Working as a makeup artist at a fashion show is similar in many ways to doing the makeup for a theatrical production. Just as theatrical makeup has to represent the vision of the director or the playwright, the final look you see on the runway is a collaboration between the designer, the makeup artist, the hairstylist, and the model. As fashion shows have increasingly become a media circus, with television cameras and photographers recording every aspect of the event both on the runway and backstage, the makeup artist’s role has become even more important. It is not enough to make a model look beautiful; a makeup artist must be able to speak about the designer’s vision and the current style trends.

Working with models is like working with a blank canvas. You can experiment and try things that would probably look horrible on a real woman but look great on the runway or in a photo. I do believe that if the model likes her look, the shoot will go better. I have had to apologize for creating a severe look that the model hates but is required by the designer or photographer. All of these situations take confidence, patience, communication, and a willingness to take risks.



If it’s the first time you’ve worked with a designer, research his or her design style and history. This will give you an idea of the aesthetics of past shows.

About a week before the fashion show, the makeup artist and designer meet to discuss the look. After viewing the clothes, the designer will give you his or her vision for the collection. Designers are very visual, but aren’t always able to communicate what they want. Your role is to interpret their vision. Most designers have photos of inspirational objects to help you with the interpretation. Ask a lot of questions. If the designer mentions he wants a strong eye, ask if he’s thinking Sophia Loren in the 60s or the modern Gucci eye. Keep asking until you feel confident that you have the right vision in your head.

Next, do some trials and experiment with some options to show the designer and stylist your interpretations of the look. You may get the right look quickly, or it can take quite a long time. Sometimes makeup is done on a pretty assistant, but show makeup works best on a model. There is a reason models are models: they showcase makeup better than other people.

Once the final look is approved, sketch it. Purchase anything you think you will need that is not already in your kit, and complete a face chart that includes all of the products, with color identification, location on the face, and any special information needed to complete the look. You will need a makeup team. Find out how many models will be walking and hire one artist for every two to three models.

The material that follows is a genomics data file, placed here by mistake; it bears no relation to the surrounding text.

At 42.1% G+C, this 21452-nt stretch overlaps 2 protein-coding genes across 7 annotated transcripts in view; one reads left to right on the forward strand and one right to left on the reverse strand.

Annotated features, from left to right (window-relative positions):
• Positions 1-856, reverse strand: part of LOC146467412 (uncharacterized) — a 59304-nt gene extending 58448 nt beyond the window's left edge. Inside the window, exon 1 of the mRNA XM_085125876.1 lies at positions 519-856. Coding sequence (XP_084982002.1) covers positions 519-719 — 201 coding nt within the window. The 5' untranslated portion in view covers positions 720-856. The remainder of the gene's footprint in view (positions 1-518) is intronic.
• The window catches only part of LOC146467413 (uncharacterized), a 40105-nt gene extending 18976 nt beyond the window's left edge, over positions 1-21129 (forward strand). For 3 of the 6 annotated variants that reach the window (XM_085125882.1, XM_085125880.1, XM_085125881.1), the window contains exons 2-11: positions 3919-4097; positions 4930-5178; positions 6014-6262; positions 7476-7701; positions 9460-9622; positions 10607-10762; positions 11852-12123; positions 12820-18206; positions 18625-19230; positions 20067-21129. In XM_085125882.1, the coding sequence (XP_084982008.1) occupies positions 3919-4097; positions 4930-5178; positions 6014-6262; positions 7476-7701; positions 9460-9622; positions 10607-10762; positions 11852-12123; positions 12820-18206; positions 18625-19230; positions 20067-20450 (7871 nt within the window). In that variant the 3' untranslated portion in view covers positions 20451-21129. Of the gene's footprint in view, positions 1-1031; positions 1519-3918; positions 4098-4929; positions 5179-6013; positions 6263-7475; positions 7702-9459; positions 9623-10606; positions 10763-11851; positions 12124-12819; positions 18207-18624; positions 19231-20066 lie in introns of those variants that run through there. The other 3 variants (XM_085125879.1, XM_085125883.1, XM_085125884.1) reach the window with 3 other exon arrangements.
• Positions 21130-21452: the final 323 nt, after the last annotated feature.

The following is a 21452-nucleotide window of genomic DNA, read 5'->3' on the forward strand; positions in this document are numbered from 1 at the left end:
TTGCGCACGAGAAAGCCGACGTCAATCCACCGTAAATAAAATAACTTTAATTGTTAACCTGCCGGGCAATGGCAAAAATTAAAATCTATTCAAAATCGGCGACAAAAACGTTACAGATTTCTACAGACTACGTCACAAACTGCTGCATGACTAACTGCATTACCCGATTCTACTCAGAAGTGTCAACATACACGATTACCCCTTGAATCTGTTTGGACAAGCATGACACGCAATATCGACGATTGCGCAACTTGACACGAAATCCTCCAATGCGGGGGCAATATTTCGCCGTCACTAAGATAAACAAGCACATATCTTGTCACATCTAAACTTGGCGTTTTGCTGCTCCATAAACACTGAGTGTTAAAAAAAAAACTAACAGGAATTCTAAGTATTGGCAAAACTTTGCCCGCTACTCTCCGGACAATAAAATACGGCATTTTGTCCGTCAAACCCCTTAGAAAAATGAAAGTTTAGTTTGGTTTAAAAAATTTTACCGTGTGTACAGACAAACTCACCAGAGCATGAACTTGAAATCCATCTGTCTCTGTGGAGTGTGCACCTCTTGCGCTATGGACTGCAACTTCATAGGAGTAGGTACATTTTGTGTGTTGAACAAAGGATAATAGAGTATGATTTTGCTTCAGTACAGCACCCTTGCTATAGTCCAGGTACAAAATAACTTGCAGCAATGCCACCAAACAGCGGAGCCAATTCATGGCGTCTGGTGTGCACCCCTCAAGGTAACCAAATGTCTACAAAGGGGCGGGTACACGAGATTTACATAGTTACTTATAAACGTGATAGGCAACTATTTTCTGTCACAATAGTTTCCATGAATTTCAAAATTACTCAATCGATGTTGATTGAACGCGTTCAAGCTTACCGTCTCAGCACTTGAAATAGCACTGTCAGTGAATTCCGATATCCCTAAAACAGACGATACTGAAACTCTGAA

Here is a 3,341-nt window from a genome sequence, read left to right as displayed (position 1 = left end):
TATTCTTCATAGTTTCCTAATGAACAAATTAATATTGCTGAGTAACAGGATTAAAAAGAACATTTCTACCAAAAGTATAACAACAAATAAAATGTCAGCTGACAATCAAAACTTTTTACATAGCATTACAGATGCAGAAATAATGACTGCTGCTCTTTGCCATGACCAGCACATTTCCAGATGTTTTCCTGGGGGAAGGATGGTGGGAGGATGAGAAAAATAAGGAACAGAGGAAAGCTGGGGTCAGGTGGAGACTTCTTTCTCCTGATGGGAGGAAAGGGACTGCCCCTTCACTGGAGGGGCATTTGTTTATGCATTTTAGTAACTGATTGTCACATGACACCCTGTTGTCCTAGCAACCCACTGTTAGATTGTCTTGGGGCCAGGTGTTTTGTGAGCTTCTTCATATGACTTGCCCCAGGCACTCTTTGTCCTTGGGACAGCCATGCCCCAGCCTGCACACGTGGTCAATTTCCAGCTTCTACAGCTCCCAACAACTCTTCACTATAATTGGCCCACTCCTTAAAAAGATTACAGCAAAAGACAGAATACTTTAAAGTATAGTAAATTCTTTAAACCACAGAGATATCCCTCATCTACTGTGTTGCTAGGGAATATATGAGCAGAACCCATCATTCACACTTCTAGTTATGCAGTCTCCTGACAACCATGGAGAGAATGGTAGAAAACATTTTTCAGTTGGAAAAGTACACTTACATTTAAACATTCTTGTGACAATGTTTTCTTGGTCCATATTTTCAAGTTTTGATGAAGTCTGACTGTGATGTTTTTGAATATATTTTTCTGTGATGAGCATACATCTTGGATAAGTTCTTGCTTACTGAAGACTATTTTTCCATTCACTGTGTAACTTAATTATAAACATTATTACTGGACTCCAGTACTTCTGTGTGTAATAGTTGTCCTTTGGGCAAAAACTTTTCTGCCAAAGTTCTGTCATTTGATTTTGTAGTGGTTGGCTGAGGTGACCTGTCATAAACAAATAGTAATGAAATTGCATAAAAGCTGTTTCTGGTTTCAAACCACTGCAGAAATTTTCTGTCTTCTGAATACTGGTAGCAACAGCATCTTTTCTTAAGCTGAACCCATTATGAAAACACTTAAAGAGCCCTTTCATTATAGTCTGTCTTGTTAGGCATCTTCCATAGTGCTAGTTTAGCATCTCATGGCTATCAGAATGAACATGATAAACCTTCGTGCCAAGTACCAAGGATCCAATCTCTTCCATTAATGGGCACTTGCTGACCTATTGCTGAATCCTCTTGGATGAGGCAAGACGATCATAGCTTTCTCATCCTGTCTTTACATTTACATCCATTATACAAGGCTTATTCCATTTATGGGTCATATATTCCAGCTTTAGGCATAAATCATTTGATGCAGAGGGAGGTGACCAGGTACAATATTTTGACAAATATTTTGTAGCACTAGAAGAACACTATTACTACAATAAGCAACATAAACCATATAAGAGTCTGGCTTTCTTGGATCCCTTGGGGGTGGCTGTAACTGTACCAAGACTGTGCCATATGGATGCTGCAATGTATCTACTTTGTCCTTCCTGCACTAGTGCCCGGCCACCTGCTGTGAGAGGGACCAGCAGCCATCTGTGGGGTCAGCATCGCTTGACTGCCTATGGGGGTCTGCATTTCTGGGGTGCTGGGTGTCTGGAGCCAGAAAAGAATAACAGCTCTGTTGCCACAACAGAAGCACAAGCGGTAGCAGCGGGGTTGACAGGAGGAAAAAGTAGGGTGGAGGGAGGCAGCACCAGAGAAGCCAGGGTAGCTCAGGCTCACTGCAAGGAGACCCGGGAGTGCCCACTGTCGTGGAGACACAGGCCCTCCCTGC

Stay calm This is the key to working on a fashion show. There will be plenty of chaos, lots of distractions, and last-minute emergencies. You also have to be flexible; sometimes makeup is completely changed thirty minutes before the show.

On the day of the fashion show, you need to arrive two to four hours before the show is scheduled to begin.

Start by using one of the models to do a trial run of the makeup. When her face is done, bring her out onto the runway so you and the designer can check the results under the lights. If you have assistants working with you, bring them out as well so they hear what you and the designer decide.

Once the look gets approved, the team begins to work. Adjust the colors for each model’s skin tone. Even if the designer says he wants pastel pink on everyone’s cheeks, remember that the exact same color won’t work on different skin tones.

Many of the models will arrive backstage from another show. They will already have a full face of makeup on, and you will have only minutes to change their look completely. To save time, hand the model a tissue covered in non-oily makeup remover, and instruct her to wipe off her lipstick and eye shadow. You can have her leave the foundation and mascara on, but you must check it carefully to determine whether it will work with the look you’re trying to create. No matter how little time you have, if the foundation isn’t right, you must take it all off and start from scratch.

Right before the show begins, you need to check the models for refreshing or additional powder to combat shine.

Even after the models start heading down the runway, your job is not done. As the models change clothes, they might mess up their lips, or they might need a touch-up with powder. Your job is to continue standing by, ready to fix whatever might need fixing.

Updated: July 26, 2015 — 4:53 am